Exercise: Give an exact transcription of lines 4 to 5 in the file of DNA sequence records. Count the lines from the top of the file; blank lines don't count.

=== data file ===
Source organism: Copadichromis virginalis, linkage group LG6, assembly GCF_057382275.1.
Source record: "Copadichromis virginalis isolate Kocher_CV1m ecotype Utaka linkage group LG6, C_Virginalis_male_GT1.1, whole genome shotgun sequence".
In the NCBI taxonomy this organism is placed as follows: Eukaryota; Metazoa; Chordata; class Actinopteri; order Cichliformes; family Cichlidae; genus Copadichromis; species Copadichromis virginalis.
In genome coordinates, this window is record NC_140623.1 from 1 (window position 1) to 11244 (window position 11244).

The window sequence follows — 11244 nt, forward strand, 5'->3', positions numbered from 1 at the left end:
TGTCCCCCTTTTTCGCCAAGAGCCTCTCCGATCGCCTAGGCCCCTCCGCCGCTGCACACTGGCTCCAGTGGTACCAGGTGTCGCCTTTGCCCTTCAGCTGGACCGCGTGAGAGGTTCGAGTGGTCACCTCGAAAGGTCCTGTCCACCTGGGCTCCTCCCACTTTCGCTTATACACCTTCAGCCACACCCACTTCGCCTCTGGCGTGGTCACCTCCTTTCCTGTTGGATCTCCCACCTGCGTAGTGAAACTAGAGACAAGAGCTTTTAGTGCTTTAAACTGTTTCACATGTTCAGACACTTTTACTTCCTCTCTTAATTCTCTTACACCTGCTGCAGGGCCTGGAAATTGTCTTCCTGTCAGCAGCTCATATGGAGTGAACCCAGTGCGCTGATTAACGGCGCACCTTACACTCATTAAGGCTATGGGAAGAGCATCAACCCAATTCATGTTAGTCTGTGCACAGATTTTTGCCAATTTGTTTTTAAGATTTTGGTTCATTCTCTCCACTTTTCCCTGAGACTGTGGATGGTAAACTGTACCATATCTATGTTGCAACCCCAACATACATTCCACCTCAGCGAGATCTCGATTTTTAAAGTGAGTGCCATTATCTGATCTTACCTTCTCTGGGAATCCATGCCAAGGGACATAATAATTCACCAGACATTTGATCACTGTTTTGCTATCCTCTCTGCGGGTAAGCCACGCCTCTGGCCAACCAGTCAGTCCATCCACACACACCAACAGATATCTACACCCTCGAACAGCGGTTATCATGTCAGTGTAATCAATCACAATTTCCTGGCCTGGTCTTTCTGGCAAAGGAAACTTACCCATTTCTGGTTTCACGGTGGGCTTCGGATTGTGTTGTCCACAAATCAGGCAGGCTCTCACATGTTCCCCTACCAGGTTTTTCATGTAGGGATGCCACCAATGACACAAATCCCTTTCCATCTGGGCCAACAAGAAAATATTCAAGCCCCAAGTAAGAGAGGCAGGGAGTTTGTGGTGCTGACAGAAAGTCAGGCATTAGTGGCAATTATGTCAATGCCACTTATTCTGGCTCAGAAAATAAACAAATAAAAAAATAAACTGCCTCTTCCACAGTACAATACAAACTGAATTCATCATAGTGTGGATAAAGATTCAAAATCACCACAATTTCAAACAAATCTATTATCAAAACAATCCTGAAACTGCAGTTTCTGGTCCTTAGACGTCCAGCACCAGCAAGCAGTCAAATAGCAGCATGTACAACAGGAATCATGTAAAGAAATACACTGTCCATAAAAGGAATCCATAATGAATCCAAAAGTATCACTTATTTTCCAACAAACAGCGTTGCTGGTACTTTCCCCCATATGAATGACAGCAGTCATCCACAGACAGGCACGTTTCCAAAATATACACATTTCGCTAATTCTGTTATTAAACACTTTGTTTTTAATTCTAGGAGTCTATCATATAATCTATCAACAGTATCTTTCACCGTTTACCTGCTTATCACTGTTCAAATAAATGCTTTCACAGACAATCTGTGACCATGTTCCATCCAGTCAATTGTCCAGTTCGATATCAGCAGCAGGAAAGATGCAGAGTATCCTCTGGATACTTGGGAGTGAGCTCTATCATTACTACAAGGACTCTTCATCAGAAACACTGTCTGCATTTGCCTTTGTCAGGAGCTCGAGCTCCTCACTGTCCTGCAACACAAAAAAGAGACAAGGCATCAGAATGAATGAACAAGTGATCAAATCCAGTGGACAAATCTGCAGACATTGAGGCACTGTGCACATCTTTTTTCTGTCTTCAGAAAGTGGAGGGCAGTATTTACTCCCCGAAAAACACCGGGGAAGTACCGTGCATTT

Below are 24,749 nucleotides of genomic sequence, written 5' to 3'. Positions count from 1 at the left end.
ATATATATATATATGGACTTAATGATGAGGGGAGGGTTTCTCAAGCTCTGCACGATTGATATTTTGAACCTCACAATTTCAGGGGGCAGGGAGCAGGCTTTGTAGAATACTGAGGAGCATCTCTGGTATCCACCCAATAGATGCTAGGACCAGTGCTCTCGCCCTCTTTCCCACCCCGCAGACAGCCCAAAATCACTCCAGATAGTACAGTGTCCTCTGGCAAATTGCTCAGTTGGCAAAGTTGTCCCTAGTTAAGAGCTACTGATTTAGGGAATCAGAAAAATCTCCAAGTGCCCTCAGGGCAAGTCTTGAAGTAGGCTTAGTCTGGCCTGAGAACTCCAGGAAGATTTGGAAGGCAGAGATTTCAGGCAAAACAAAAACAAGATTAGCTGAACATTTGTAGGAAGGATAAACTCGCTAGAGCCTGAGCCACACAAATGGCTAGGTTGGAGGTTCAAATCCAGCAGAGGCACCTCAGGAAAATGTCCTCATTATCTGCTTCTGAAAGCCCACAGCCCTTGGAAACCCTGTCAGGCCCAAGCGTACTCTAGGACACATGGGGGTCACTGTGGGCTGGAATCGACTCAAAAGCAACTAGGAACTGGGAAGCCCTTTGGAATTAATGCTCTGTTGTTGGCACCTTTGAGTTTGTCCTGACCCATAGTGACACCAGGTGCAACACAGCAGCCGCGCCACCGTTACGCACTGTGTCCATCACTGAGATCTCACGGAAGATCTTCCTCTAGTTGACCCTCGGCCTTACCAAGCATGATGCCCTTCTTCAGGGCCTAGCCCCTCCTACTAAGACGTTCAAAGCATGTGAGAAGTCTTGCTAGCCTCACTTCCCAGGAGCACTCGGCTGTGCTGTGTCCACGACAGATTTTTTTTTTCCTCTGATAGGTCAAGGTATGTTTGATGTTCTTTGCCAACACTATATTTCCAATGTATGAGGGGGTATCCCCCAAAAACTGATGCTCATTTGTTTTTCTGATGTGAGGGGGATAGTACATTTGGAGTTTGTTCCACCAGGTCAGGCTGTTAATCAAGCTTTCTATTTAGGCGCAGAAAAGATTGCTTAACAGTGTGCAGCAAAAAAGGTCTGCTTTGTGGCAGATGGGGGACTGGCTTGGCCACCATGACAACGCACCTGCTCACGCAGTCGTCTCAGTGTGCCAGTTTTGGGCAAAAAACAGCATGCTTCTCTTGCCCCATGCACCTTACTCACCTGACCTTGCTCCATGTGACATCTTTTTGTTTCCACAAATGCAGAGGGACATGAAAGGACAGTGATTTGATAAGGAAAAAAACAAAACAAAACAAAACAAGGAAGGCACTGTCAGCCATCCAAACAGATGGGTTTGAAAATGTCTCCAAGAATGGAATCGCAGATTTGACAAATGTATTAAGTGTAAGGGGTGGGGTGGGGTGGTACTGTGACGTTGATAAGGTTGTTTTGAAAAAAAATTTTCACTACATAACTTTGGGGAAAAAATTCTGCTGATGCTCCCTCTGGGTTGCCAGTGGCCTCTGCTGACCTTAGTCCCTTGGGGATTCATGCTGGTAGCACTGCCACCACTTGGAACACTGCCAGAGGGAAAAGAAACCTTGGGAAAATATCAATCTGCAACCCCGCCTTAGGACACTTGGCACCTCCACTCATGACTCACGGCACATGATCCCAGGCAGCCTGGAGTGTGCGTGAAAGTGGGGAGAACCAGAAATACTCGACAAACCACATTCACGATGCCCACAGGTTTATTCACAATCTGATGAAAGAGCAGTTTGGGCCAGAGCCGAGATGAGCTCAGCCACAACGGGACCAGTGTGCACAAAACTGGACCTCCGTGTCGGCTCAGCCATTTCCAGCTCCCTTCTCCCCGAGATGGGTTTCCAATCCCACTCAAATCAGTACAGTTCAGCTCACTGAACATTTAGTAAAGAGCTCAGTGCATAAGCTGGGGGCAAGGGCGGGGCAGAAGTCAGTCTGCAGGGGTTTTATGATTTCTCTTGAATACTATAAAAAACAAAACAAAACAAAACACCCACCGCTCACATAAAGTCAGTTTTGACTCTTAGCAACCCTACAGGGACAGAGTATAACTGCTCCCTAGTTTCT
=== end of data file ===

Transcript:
In genome coordinates, this window is record NC_140623.1 from 1 (window position 1) to 11244 (window position 11244).

The window sequence follows — 11244 nt, forward strand, 5'->3', positions numbered from 1 at the left end: